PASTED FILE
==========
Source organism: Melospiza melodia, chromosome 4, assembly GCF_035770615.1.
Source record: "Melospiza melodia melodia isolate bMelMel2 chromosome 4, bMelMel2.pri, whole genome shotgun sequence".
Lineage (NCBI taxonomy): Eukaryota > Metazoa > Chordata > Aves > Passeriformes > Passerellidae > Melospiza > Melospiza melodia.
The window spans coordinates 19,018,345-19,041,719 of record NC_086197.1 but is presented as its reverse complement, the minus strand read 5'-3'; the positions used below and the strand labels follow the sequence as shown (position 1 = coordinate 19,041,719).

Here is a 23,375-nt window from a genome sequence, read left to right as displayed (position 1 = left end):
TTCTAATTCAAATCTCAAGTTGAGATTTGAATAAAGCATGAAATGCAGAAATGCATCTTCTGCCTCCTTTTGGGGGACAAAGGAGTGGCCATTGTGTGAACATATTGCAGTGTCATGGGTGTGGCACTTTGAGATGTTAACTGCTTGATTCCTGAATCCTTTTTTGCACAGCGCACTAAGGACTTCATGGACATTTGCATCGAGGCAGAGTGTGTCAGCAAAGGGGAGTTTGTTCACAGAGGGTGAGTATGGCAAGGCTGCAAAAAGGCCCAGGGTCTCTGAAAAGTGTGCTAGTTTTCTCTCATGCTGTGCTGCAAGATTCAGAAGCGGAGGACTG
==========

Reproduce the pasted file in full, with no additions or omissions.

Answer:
Source organism: Melospiza melodia, chromosome 4, assembly GCF_035770615.1.
Source record: "Melospiza melodia melodia isolate bMelMel2 chromosome 4, bMelMel2.pri, whole genome shotgun sequence".
Lineage (NCBI taxonomy): Eukaryota > Metazoa > Chordata > Aves > Passeriformes > Passerellidae > Melospiza > Melospiza melodia.
The window spans coordinates 19,018,345-19,041,719 of record NC_086197.1 but is presented as its reverse complement, the minus strand read 5'-3'; the positions used below and the strand labels follow the sequence as shown (position 1 = coordinate 19,041,719).

Here is a 23,375-nt window from a genome sequence, read left to right as displayed (position 1 = left end):
TTCTAATTCAAATCTCAAGTTGAGATTTGAATAAAGCATGAAATGCAGAAATGCATCTTCTGCCTCCTTTTGGGGGACAAAGGAGTGGCCATTGTGTGAACATATTGCAGTGTCATGGGTGTGGCACTTTGAGATGTTAACTGCTTGATTCCTGAATCCTTTTTTGCACAGCGCACTAAGGACTTCATGGACATTTGCATCGAGGCAGAGTGTGTCAGCAAAGGGGAGTTTGTTCACAGAGGGTGAGTATGGCAAGGCTGCAAAAAGGCCCAGGGTCTCTGAAAAGTGTGCTAGTTTTCTCTCATGCTGTGCTGCAAGATTCAGAAGCGGAGGACTG